“Riding in Texas must be boring”.
I hear this all the time from folks that live on the West and East coasts, as well as people hailing from the Mountain timezone. In my mind, I believe they assume all roads in Texas are long, big and straight, with nothing even remotely interesting to see, except vast, immense skies.
As it most often happens with broad generalizations, this is not the case. Yes, we have our fair share of straightaways, no doubt about it, but the twisties exist and they are fun! We also have ghost towns, gorgeous springs, caverns, rivers and canyons. You heard that right; they may not be as big or stunning as the Grand Canyon, but we have them and they are really worth your time.
While there are many great places to ride in near the cities (this is specially true near the Hill Country region), the best place to really enjoy the what this region has to offer is on the Big Bend area, roughly 7 hours away from the city of Austin. The long ride there is perfectly boring, yes, but once you get there, the sweet spots never stop.
The first surprise on the way is the town of Marfa, a small town on the edge of the desert that has attracted artists from all over because of its quirky vibe and solitude. There are times of the day when you can walk through the middle of town and not meet a single soul. At other times, the party seems to go on forever. Make sure to check out “El Cosmico” a hotel on the edge of town with more Instagramable things than pretty much any other hotel in the state. We do have mention that some of the staff members are not as friendly as one would like. The place is worth it though.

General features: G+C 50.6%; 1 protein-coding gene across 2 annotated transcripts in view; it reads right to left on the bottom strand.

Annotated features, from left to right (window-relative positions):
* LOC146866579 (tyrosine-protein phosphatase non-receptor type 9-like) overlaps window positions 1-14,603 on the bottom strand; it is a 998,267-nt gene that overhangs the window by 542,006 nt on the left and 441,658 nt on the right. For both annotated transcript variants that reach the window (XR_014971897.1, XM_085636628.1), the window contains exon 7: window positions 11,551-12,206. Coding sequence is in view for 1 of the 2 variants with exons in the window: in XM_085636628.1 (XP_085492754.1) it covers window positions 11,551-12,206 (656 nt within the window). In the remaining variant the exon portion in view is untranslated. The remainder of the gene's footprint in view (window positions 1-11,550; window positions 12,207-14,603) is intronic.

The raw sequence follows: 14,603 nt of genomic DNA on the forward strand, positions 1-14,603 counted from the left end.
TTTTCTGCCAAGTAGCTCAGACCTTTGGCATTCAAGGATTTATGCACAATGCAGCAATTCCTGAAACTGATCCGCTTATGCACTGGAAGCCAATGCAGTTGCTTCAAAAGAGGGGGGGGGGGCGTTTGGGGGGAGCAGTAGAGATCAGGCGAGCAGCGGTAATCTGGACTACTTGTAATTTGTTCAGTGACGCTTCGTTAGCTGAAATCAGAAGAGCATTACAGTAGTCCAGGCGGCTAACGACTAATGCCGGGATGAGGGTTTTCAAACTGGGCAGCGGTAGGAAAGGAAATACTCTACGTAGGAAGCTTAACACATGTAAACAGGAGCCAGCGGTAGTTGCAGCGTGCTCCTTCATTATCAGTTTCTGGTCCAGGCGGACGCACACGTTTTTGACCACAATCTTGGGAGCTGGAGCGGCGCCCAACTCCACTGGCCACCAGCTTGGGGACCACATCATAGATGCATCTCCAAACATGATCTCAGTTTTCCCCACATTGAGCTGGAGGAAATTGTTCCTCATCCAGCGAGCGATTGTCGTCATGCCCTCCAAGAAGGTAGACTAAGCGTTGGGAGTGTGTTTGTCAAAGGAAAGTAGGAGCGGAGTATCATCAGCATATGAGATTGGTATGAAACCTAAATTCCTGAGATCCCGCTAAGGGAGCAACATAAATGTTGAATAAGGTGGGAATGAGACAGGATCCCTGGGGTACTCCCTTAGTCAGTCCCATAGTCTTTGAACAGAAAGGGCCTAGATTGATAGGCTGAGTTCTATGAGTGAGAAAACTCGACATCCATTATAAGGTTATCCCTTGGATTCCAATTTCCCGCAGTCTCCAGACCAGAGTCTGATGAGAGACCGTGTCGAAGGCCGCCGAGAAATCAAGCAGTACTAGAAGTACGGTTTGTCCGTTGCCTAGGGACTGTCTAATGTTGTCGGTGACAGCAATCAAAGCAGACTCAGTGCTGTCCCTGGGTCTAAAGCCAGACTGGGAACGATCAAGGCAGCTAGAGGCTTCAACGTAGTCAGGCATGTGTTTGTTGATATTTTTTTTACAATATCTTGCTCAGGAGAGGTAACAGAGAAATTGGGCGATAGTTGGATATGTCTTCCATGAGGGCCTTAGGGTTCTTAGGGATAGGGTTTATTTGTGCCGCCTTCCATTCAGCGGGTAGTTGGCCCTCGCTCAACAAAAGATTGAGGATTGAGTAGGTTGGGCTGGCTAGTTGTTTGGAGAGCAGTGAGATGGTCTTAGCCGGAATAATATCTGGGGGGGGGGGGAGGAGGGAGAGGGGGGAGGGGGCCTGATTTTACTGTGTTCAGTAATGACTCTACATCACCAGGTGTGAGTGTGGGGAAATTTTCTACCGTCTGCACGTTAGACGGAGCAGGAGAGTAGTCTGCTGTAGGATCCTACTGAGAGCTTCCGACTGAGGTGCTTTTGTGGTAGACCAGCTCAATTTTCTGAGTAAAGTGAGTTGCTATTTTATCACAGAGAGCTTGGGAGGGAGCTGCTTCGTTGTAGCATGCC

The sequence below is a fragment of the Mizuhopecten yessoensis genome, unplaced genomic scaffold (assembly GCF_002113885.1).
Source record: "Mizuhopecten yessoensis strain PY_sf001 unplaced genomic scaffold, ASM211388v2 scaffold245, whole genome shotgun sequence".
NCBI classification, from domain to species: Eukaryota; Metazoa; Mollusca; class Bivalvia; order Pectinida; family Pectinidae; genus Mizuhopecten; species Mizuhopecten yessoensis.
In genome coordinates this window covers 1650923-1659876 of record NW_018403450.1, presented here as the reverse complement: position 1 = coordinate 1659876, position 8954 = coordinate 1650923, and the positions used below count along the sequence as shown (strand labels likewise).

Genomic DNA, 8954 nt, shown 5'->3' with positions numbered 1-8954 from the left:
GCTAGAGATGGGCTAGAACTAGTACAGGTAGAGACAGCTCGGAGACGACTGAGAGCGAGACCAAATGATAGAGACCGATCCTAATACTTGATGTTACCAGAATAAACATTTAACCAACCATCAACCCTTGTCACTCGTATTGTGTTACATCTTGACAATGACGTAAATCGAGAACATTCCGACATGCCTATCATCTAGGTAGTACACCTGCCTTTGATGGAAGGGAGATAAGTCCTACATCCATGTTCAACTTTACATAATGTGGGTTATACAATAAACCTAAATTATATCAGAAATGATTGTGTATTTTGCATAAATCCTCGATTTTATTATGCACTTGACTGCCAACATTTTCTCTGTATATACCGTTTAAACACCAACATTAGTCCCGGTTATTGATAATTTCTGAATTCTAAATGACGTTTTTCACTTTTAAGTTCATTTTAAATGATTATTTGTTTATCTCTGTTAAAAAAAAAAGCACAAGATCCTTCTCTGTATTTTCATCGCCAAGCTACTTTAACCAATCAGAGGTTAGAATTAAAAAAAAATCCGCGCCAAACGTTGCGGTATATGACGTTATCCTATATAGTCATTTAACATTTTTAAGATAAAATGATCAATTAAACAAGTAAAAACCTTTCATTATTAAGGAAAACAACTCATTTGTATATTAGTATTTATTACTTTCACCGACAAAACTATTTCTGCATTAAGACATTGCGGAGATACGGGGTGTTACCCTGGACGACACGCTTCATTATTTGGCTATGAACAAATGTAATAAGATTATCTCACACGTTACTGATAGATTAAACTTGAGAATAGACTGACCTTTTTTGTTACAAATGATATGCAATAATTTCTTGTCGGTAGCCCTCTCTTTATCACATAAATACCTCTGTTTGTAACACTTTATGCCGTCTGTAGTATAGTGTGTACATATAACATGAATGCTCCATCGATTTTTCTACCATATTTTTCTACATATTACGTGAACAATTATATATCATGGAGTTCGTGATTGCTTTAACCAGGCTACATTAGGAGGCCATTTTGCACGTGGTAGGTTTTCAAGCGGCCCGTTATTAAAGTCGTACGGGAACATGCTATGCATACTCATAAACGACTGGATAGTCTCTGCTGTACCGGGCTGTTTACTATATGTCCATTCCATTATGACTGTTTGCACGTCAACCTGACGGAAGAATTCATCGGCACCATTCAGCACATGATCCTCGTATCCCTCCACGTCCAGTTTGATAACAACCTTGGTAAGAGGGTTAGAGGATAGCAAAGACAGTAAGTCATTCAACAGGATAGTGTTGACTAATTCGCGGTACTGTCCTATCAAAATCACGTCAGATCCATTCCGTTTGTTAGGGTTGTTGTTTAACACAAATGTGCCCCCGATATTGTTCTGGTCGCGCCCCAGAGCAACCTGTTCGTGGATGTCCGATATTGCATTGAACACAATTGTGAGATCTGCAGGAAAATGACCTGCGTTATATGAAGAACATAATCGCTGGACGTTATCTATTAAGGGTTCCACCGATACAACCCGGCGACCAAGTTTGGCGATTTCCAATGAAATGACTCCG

Riding out to the “Marfa Lights Viewing Center” a few miles away from town is another must. We’ve been there a couple of times and in both occasions, they did not disappoint.
Finally, make sure you visit the Prada Marfa, a modern sculpture that is perhaps the most out-of-place thing you will ever see.
From Marfa, take US-67 and head south towards Presidio. There are some interesting historical landmarks on the way, like Shafter, a former silver mining town, and the Cibolo Creek Ranch, a former fort that has been converted into a luxury hotel. Lunch there is exquisite, but quite pricey, so be warned.
When you get to Presidio, make sure to fill up your tank before you head down the River Road towards Lajitas, and be prepared to stop often, because you’ll soon be in one of the most scenic drives in Texas.
Big Bend Ranch State Park and Lajitas
If you like off-road riding, you’ve come to the right place. Big Bend Ranch State Park is teeming with trails that offer a wide range of difficulty. You can check out some of them here. If you’re more into a relaxing ride and a good meal, ride on through towards Lajitas and enjoy the scenery as you glide a few yards away from the Rio Grande. Make sure to make reservations in advance if you’re planning on staying at Lajitas, because they fill up quickly during the busy season.
While in Lajitas, make sure you have some time to explore the ghost town of Terlingua, especially if your significant other is into arts and crafts, or if you’re ready for great food and drinks. The best places by far are the Starlight Theater and La Kiva, an underground joint that needs to be experienced if you’re in the area.
Big Bend National Park
You’re finally at the park! There are plenty of things to do here, from kayaking down the Rio Grande, to soaking in the historical hot springs, or taking a quick trip to Boquillas del Carmen, a Mexican town just across from the river, where locals will greet you with a smile, a donkey ride and cold cervezas. For more information of the long list of things you can do here, check out this piece from Travel & Leisure. In the meantime, enjoy a few more images from our unforgettable time down there: